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83trekker 01-20-2010 04:56 PM

Patching drywall
 
I ripout a 4ft high section of drywall from my kitchen to do electrical, i have now put the drywall back in but there is a huge different from the new drywal to the old drwall. Some areas there is a 1/4 lip. Should i build up with mud along the seam to get close to the old drywall than run a layer of tape, then keep smoothing it out? Wall tile is going on so it doesnt need to be perfect but semi level. Thanks

firehawkmph 01-20-2010 08:46 PM

83,
If you are saying the new drywall is recessed in comparison with the old drywall, I would measure the difference and cut some wood to make a shim for each stud. Bring the new drywall out so it ends up being flush with the old and then tape. The old drywall sounds like rock lathe and plaster, which can vary but usually is around 3/4" - 1" thick. Try and get the wall in good enough shape as if you were going to paint it, then your tile job will be much easier.
Mike Hawkins:)

83trekker 01-20-2010 10:43 PM

Quote:

Originally Posted by firehawkmph (Post 386483)
83,
If you are saying the new drywall is recessed in comparison with the old drywall, I would measure the difference and cut some wood to make a shim for each stud. Bring the new drywall out so it ends up being flush with the old and then tape. The old drywall sounds like rock lathe and plaster, which can vary but usually is around 3/4" - 1" thick. Try and get the wall in good enough shape as if you were going to paint it, then your tile job will be much easier.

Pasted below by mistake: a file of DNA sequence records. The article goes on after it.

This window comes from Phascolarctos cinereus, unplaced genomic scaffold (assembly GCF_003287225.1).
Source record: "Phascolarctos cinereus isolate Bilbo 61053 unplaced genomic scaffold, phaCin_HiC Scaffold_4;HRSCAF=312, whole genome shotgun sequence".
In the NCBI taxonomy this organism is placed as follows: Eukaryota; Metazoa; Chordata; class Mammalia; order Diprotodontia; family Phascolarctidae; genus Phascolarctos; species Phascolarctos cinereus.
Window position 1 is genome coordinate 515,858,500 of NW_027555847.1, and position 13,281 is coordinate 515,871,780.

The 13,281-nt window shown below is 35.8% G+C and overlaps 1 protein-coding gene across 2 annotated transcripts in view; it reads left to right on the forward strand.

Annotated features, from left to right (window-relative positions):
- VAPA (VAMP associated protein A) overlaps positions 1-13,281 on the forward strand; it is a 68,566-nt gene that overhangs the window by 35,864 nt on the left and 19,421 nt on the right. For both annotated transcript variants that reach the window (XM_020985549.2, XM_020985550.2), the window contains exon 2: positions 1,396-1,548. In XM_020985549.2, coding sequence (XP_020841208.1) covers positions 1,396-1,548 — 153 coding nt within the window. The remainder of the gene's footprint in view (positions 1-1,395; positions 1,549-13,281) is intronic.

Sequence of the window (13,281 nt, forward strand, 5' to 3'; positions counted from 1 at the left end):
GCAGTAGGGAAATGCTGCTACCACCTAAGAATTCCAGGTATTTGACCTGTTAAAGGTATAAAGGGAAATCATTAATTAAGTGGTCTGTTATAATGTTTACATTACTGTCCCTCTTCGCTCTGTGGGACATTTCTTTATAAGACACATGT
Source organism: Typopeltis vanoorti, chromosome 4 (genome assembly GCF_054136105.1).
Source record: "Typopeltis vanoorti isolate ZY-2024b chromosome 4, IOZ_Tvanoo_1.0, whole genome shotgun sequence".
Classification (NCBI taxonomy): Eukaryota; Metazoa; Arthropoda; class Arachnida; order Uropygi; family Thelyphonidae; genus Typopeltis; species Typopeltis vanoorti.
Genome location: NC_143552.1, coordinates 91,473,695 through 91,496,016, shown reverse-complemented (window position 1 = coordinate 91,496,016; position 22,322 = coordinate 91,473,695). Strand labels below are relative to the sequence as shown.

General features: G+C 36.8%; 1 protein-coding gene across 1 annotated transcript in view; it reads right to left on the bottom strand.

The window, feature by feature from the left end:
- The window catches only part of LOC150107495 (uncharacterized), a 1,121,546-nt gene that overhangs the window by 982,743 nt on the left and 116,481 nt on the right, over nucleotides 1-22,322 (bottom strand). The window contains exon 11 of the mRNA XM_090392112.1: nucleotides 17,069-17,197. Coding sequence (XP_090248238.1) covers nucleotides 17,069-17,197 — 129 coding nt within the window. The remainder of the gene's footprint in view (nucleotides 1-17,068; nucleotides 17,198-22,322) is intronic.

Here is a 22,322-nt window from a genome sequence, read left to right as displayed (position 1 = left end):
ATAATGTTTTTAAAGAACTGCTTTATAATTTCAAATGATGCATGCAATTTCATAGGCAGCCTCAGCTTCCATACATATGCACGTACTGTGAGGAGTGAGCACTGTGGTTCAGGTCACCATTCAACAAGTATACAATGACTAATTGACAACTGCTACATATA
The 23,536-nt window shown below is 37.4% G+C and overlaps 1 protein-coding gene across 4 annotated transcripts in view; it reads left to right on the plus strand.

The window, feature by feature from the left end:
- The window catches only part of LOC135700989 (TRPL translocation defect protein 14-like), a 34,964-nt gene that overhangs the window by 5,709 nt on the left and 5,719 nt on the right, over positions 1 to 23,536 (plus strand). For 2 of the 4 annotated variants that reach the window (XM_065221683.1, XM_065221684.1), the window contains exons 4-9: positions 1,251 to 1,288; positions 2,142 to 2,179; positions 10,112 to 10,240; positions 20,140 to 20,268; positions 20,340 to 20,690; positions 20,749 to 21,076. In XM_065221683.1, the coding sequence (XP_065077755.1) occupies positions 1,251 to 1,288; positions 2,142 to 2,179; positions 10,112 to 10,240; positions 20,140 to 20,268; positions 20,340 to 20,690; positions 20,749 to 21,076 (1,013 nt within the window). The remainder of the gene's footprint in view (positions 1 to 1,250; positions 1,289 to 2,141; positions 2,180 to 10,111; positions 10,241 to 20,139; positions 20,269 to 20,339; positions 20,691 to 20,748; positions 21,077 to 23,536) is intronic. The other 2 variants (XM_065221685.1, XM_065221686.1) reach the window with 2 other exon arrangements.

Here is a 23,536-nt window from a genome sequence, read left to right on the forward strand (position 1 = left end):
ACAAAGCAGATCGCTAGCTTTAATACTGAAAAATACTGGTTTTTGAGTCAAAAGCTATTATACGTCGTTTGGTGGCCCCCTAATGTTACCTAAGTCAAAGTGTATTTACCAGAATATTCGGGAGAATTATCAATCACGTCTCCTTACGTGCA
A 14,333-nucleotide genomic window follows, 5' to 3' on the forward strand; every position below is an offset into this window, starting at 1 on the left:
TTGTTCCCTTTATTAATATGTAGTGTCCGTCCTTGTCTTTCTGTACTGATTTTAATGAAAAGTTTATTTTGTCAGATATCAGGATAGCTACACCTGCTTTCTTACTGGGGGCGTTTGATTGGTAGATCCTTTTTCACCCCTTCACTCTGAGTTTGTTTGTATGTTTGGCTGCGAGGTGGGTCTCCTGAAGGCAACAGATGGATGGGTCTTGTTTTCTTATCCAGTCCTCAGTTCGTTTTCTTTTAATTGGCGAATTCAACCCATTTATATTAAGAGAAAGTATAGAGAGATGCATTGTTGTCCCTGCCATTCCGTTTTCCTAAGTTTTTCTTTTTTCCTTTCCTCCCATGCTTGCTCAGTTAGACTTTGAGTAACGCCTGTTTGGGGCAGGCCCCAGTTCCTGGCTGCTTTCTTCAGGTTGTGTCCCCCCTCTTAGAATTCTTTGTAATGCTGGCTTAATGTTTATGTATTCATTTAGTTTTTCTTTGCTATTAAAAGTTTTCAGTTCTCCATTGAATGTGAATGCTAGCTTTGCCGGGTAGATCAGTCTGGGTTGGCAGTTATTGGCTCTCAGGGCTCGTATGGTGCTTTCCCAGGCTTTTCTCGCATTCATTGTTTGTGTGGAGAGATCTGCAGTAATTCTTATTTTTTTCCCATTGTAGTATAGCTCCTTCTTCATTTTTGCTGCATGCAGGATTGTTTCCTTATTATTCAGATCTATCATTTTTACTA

Mike Hawkins:)

The old drywall is 1/2 still with 3-10 coats of paint and the new drywall is indented abit along the end for taping if you know what i mean. Not all the edges are 1/4 but some are not sure why.

Thurman 01-21-2010 10:50 AM

IF you are saying the new drywall is recessed: This is not an uncommon problem between older drywall and new drywall. Although you may have 1/2" in your home and you went and bought 1/2" it may not be exactly the same thickness. I run into this a lot. I use stiff paper (construction paper) or even thin cardboard to shim out drywall that sits back just a little. Staple it to the existing wall studs where needed to make the drywall joints as smooth as possible before mudding. Good Luck, David

83trekker 01-21-2010 10:55 AM

Thanks, and when i said 1/4 lip i looked again at it , and its not that bad but there still is a good lip there.


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